Before you can call your friends to brag about your new Treo, you need a database of them to call. On Palm OS Treos, that information lives in the powerful Contacts app. Contacts stores many other types of information about people, including street addresses, pictures, email addresses, birthdates, and a collection of phone numbers for each – like home, work, cell, pager, and fax.

  • Images. Add a photo to your contact by tapping (with stylus or fingertip) the picture icon on the New Contact or Edit Contact screen. These are accessible by pulling down the menus – tap the top left of any screen to see if there are any pulldowns, or press the dedicated "Menus" key. Tap the picture in the resulting screen to bring up a pulldown menu offering “Camera” and "Photos" -- sources for the imagery that you want displayed. The “Camera” option fires up the Treo’s camera so you can take a new snapshot, and "Photos" lets you choose from those you’ve already stored. If a picture is already selected for a contact, the little menu includes “Remove,” which gets rid of it.

  • Categories. You don’t have to implement these, but they can be useful. The default is to display all contacts. If you set them up in categories – existing ones or make your own – you can expedite finding who you want. The word "All" in the top bar is hot. Touch it with the stylus to pull down a list of available categories or to edit them. When you input a new contact, tap the word "Unfiled" on the top right side of the screen, and select a category (or make a new one). There’s no problem with leaving them "Unfiled," as the Treo considers that a category. Most of mine are unfilled. I’m too lazy to organize them better.

  • Birthdays and anniversaries. Contacts will remember these momentous occasions for you. First, notice the little arrows at the bottom right corner of the screen. Those scroll the data screens so you can put more data in. The last screen has a spot for birthday and anniversary for the contact, and when you enter either one you can have the Treo warn you of the impending event. To add these to existing contacts, edit the contact (Contacts > (choose person) > Edit).

  • Importing information and photos. If you switched to Treo from another brand of phone, there’s a faint hope that you can move some or all of your contacts information without re-keying. It’s worth a try. Use the "Beam" command on your old phone. Set the two devices very close together with their IR ports facing each other. The Treo’s IR port is on top next to the antenna (680: near the ring/vibrate switch). Even if the contacts info doesn’t come across, you might be able to move pictures. Beaming works fine among Treos, but it’s fraught with troubles when copying information from Palm OS to Windows Mobile 5 models.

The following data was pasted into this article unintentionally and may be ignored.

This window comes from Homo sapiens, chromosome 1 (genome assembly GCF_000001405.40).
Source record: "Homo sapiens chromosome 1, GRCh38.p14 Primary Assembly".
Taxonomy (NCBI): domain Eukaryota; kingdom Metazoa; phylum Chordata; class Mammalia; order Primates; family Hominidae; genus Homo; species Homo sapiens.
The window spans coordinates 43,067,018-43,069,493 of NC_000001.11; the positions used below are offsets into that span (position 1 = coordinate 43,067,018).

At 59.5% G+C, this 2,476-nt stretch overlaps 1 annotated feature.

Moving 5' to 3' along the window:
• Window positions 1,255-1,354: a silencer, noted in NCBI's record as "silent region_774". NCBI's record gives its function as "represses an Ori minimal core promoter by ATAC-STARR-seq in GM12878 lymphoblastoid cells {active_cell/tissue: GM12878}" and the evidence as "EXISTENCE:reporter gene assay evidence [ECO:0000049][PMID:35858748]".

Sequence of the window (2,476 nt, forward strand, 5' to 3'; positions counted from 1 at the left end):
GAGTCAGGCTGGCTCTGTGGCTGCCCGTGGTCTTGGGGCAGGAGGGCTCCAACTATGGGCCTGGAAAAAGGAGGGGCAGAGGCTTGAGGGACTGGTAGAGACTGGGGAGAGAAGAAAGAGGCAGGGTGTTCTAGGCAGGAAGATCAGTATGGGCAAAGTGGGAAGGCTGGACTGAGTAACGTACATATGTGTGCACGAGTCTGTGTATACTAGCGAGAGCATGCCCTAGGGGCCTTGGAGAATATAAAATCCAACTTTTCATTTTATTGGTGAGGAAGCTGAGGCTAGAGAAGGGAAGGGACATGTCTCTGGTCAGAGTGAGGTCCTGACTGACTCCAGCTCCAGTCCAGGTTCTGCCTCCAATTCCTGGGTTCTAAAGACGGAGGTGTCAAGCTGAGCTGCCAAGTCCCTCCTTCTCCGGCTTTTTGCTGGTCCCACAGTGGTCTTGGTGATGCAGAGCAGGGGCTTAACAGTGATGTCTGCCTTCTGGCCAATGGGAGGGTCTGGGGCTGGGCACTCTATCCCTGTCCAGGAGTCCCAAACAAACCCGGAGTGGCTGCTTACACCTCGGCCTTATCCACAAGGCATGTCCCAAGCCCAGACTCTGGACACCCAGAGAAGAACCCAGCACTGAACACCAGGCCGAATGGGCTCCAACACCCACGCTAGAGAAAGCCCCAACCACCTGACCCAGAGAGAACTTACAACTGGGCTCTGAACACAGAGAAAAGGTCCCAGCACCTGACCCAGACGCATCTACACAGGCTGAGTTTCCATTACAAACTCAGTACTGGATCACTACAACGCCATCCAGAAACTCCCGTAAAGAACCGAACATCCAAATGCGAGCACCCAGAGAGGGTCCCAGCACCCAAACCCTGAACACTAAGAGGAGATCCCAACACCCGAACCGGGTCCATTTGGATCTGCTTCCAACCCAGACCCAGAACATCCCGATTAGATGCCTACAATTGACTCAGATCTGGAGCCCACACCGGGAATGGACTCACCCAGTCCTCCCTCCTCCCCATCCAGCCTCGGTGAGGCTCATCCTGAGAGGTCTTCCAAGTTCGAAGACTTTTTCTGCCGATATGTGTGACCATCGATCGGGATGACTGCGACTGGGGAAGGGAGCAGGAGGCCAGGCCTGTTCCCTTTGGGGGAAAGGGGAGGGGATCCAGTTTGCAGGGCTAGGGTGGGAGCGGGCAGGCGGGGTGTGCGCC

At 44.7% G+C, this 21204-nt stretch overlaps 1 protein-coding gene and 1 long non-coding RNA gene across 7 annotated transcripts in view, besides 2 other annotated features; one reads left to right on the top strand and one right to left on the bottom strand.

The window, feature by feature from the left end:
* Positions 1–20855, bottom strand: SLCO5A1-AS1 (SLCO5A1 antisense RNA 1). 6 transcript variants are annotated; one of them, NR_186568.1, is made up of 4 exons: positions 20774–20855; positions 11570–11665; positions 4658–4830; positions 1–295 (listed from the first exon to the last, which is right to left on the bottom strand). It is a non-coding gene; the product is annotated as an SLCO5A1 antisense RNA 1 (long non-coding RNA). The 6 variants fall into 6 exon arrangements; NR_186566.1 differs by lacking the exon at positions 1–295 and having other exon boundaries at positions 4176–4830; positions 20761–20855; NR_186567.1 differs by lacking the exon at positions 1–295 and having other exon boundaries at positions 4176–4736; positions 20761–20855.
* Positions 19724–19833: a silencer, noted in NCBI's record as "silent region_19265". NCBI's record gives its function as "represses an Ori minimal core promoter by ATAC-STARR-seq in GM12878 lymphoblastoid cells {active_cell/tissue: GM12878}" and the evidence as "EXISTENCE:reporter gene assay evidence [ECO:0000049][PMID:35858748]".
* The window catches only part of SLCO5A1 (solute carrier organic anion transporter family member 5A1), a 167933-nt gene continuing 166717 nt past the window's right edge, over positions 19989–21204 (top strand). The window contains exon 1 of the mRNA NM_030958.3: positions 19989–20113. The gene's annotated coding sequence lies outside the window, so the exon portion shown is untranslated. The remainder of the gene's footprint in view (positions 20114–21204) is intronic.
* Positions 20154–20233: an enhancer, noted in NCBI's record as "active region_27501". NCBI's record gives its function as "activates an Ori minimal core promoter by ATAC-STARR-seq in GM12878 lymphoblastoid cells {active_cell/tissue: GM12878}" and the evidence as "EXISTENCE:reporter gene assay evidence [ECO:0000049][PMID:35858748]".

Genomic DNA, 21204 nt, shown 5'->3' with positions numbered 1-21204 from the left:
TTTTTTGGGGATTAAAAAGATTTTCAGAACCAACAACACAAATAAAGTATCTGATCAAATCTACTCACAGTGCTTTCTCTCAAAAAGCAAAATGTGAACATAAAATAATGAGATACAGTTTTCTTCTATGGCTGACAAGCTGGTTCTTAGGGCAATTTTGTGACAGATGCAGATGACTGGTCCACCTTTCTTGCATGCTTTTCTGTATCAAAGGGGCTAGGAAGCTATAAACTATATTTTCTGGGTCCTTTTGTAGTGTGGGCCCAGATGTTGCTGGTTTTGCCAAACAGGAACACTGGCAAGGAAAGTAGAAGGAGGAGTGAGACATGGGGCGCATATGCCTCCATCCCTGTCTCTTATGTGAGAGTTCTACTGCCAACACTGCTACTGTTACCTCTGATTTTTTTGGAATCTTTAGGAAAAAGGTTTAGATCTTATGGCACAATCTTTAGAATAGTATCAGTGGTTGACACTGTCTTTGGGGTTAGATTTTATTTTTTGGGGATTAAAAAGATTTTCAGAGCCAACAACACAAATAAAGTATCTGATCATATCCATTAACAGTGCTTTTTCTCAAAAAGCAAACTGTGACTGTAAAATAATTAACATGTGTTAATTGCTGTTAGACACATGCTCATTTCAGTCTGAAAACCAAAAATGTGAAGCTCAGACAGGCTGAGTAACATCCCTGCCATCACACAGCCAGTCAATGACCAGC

Before you wear calluses on your thumbs, look into the computer desktop app that came with your Treo. Type the names and addresses there and Hotsync to get it onto the Treo. Thumbs or not, when you get the information entered, perform a Hotsync to back it up on your computer.

  • Locating a number. As you accumulate contacts, finding one might take several taps of the scroll arrow. To move quicker, type the first character of the first name on the keyboard, and the display will exclude everyone who doesn’t start with that letter. Typing a second character will further refine the search. For example, to call Gretel Humperdinck, typing "GH" will bring her right up. The Contacts category "Quicklist" speeds up finding people you call the most. I don’t use it, as I find it super easy to let the Treo do the work.

  • Favorites. Your Treo can speed dial numbers if you set them up in Favorites – shortcuts, really -- an extremely powerful feature that isn’t apparent at first glance. Press the Phone button and eyeball the rectangular buttons at the bottom. These Favorites include a shortcut to the Contacts app, Call Log, etc. The device has five more screens of buttons, that you can customize. Press “Down” on the 5-way to see more buttons; tap the numbers 1 to 5 to visit other pages of them.

    You can clean out what’s already there with the menu option "Edit Favorites Pages," from which you can edit, delete, or add buttons that suit you, rather than line your carrier’s pockets.

    A Favorites button can dial a phone number when tapped, but if you give it a hot key – choose carefully – you can make the call with a single keystroke. The Favorites setup even allows dialing extra digits.

    Next time we’ll explore file moving – in or out – for pictures, MP3 music files, and programs. Class dismissed.